Project Photofly allows anyone with a common point and shoot digital camera to create near accurate 3D models from photographs using the power of cloud computing. Creating 3D models is almost as simple as snapping the photos.
Here are some of the 3D Photo Scenes I have created, and a brief background on each of them. The first image is a photo of the actual object while the following image is a screenshot of the 3D model in the Project Photofly’s desktop Photo Scene Editor.
Pueblo Kiva Ruin located in the Cedar Mesa area near four corners Utah. Photofly can export an automatically created video to your computer or YouTube. Here is the YouTube video of the Kiva model: http://www.youtube.com/watch?v=ZeHLEWae35c
The 1000+ year old kiva might not even be noticed while standing next to it if it were not in a 3D context of seeing it as a whole with depth and virtually walking around, and above it. The export of this kiva and many other ancient pueblo ruins as a LAS point cloud in AutoCAD are very valuable as the mesh is nice not only for visualization but the geometry in a point cloud for analysis, documentation, and study is the most valuable result.
Brock Sisson - Fossil Jawbone YouTube video http://youtu.be/Jg86-17Y970
Brock Sisson is a fossil reconstruction expert restoring fossils and building some of the world's most famous dinosaur and fossil exhibits in the world. Brock lives in Utah a real hotbed of fossil finds so I visited him and captured some of his fossils in 3D.
This model is the jaw is from a Tarbosaurus bataar, which is a tyrannosaurid.
The Juggler Petroglyph YouTube video http://youtu.be/cVz9eqS5MC8
This is a petroglyph I hiked into a few weeks ago. This ancient artwork could be 800-1500 years old. Seeing 2D photos of this hidden gem is nice, but seeing it in 3D blew people's minds without them having to make the hot desert hike and potentially disturb the location and rare art. Within Photofly a person can look around the scene anywhere they want not just the single perspective of a 2d photo is shot at. Here is another petroglyph named Cowboy’s Secret http://youtu.be/YMgrwhs8D0k.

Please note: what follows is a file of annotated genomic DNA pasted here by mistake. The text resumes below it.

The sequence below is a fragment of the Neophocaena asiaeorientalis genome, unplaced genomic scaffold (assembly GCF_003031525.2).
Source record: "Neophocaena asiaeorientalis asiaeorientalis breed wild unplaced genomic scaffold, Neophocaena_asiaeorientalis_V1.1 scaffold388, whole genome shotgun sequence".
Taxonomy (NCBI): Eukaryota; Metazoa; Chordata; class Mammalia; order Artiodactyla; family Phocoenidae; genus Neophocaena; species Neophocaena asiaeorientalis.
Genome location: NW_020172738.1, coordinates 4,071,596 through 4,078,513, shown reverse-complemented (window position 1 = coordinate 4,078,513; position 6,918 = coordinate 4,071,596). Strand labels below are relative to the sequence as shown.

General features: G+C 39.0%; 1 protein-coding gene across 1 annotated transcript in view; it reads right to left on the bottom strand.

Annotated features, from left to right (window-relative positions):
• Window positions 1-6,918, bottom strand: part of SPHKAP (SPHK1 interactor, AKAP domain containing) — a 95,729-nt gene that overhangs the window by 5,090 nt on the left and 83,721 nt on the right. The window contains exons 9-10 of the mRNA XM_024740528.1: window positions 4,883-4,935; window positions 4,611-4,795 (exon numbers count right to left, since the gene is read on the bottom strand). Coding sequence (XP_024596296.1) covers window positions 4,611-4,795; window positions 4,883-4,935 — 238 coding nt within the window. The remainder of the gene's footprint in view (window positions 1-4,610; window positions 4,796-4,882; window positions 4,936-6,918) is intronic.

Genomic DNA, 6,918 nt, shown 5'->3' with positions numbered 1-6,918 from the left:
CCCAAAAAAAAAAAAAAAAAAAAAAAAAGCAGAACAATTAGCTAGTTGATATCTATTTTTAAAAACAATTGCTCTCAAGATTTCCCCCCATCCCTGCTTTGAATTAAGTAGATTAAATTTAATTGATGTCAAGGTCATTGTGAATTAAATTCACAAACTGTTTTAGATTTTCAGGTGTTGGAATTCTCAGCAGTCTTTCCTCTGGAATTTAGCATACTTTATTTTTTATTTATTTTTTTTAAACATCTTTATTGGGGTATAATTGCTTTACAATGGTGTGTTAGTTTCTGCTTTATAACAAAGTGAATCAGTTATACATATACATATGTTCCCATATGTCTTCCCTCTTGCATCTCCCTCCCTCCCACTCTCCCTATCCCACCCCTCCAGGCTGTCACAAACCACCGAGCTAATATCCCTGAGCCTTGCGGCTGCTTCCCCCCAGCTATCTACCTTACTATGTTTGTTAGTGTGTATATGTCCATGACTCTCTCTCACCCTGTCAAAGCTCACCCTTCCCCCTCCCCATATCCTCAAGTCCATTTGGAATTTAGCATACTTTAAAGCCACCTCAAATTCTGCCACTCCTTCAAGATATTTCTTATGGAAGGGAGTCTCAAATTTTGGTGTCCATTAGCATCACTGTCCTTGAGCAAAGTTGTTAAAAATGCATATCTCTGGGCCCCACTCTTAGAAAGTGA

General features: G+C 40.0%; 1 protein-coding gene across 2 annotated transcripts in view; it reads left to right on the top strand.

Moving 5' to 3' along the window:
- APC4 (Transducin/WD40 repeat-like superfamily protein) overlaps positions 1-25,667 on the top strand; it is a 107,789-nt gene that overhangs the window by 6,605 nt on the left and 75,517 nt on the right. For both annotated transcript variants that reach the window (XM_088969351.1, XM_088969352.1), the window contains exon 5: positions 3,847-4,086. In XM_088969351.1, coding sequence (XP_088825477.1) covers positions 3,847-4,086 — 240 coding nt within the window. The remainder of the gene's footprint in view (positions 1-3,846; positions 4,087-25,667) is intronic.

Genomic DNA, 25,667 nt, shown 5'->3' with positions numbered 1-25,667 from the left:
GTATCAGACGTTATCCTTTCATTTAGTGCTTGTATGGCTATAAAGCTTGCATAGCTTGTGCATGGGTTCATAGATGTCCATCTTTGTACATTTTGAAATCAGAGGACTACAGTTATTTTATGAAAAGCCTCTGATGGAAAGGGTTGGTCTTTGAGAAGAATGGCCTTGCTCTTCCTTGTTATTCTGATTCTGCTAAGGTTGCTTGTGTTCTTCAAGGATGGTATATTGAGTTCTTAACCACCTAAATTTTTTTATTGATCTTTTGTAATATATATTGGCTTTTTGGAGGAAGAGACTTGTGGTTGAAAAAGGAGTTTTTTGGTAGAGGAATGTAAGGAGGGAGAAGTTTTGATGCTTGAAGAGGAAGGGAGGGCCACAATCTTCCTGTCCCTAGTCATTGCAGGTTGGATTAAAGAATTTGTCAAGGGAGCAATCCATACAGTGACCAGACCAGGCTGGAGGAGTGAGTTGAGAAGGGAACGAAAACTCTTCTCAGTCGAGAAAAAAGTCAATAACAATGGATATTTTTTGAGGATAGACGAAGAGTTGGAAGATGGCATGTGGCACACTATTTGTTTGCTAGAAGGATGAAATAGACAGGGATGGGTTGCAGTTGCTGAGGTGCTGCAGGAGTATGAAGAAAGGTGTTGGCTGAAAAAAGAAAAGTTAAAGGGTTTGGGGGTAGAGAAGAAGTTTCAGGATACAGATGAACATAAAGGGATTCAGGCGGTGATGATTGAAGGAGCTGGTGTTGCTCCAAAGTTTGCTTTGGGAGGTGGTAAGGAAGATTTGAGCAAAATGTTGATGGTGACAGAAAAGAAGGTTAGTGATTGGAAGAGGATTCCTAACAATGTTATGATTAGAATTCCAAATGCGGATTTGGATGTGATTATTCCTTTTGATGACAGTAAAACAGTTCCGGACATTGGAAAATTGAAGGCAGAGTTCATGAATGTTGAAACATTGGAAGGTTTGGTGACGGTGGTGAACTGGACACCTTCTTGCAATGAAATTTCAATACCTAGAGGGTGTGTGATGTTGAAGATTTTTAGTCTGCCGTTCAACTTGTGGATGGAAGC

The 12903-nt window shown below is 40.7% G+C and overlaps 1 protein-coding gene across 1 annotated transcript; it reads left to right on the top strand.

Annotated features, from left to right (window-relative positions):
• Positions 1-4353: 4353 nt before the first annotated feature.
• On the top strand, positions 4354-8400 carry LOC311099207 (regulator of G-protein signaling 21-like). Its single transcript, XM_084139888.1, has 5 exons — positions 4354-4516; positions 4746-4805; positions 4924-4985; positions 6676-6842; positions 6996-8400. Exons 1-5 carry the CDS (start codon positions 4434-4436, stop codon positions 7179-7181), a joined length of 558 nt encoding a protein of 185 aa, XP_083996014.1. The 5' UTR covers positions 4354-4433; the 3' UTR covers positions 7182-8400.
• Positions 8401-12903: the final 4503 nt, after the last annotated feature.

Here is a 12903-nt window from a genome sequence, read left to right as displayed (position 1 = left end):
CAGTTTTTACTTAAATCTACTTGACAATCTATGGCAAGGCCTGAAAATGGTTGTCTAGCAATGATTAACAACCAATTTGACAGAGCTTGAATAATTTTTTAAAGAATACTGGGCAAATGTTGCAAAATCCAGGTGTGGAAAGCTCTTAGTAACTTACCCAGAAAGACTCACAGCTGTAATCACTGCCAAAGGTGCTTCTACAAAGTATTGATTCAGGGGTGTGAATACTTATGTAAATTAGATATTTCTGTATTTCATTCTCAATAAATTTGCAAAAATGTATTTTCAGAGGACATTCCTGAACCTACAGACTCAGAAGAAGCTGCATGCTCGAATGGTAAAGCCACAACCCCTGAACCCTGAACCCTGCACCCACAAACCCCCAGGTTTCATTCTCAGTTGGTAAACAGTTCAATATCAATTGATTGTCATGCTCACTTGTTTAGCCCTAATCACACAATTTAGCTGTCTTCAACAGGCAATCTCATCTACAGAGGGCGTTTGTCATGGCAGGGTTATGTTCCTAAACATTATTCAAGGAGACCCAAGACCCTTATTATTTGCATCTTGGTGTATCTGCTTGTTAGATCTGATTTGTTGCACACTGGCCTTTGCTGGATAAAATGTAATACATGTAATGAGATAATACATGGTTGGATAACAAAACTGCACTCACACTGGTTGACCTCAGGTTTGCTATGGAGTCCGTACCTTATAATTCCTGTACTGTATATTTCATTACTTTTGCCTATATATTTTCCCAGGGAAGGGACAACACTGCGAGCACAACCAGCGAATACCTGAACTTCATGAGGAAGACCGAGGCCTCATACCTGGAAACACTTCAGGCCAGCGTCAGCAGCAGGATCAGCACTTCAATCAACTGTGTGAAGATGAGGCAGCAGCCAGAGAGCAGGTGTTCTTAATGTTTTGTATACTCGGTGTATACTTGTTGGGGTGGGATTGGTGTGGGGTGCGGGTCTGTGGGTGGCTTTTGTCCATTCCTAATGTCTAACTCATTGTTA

Independence Hall Stairs - YouTube video http://youtu.be/q9E4FiOm5fM and a video showing the mode and export to AutoCAD http://youtu.be/9wUg9c3s69w.
This model was created from photos at Independence Hall in Philadelphia. When I was there the main entrances were always packed with people so I was unable to shoot the photos. I then saw the side door steps of Independence Hall and thought that entrance or exit from the building may have more interesting stories than the main entrance to the historic building.
Ant Hill - YouTube video http://youtu.be/q9E4FiOm5fM
This model speaks for itself. The randomness of all the small pebbles is great for Photofly to recognize unique calibration points. This is one of those reality capture projects you can capture in 3D without the laborious measurements to manually create a 3D model, and of course being bitten by the angry ants.
Pueblo ruin named "Doll House"is in pristine condition complete with corn cobs remaining from 1280AD. I visited this location with archeologist last month. Here is the video animation as a work in progress http://www.youtube.com/watch?v=LgkR_gCEjFk. Some government archeologist will be using Photofly for monitoring remote locations for preserving digital records of the locations and objects as well as the human and environmental degradation over time by comparing point clouds from different points in time.
I have literally hundreds of favorites in shared videos on YouTube from people experimenting with Photofly including my favorite from yesterday a human head anatomy model http://youtu.be/1eo1vmYwzMo which we have now added to our Photofly gallery page. You can also search “Photofly” on YouTube to see hundreds of videos created by people testing Photofly.
Imagine trying to model many objects around you in any 3D modeling tool accurately in the same time it takes you to generate a 3D model with your camera and Project Photofly.
Some Photofly Tips and Tricks Link
The most important advice is to have fun and just try capturing new things around you in 3D.